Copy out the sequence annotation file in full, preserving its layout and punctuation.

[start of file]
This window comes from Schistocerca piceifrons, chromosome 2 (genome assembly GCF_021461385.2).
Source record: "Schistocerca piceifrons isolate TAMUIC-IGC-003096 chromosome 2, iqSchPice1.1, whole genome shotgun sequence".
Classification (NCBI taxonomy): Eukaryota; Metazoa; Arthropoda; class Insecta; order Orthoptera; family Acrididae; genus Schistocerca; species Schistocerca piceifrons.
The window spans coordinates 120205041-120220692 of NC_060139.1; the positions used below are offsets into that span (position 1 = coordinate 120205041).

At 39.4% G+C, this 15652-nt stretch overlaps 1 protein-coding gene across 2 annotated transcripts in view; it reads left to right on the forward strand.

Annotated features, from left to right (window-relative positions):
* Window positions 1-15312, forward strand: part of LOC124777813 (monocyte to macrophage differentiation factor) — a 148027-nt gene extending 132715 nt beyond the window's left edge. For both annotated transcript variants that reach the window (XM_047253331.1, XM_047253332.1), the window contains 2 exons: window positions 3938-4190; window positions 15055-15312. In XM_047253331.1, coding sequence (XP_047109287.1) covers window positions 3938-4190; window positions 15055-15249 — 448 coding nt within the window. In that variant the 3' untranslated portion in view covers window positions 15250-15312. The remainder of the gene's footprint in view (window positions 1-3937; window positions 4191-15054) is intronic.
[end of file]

This window comes from Schistocerca piceifrons, chromosome 2 (genome assembly GCF_021461385.2).
Source record: "Schistocerca piceifrons isolate TAMUIC-IGC-003096 chromosome 2, iqSchPice1.1, whole genome shotgun sequence".
Classification (NCBI taxonomy): Eukaryota; Metazoa; Arthropoda; class Insecta; order Orthoptera; family Acrididae; genus Schistocerca; species Schistocerca piceifrons.
The window spans coordinates 120205041-120220692 of NC_060139.1; the positions used below are offsets into that span (position 1 = coordinate 120205041).

At 39.4% G+C, this 15652-nt stretch overlaps 1 protein-coding gene across 2 annotated transcripts in view; it reads left to right on the forward strand.

Annotated features, from left to right (window-relative positions):
* Window positions 1-15312, forward strand: part of LOC124777813 (monocyte to macrophage differentiation factor) — a 148027-nt gene extending 132715 nt beyond the window's left edge. For both annotated transcript variants that reach the window (XM_047253331.1, XM_047253332.1), the window contains 2 exons: window positions 3938-4190; window positions 15055-15312. In XM_047253331.1, coding sequence (XP_047109287.1) covers window positions 3938-4190; window positions 15055-15249 — 448 coding nt within the window. In that variant the 3' untranslated portion in view covers window positions 15250-15312. The remainder of the gene's footprint in view (window positions 1-3937; window positions 4191-15054) is intronic.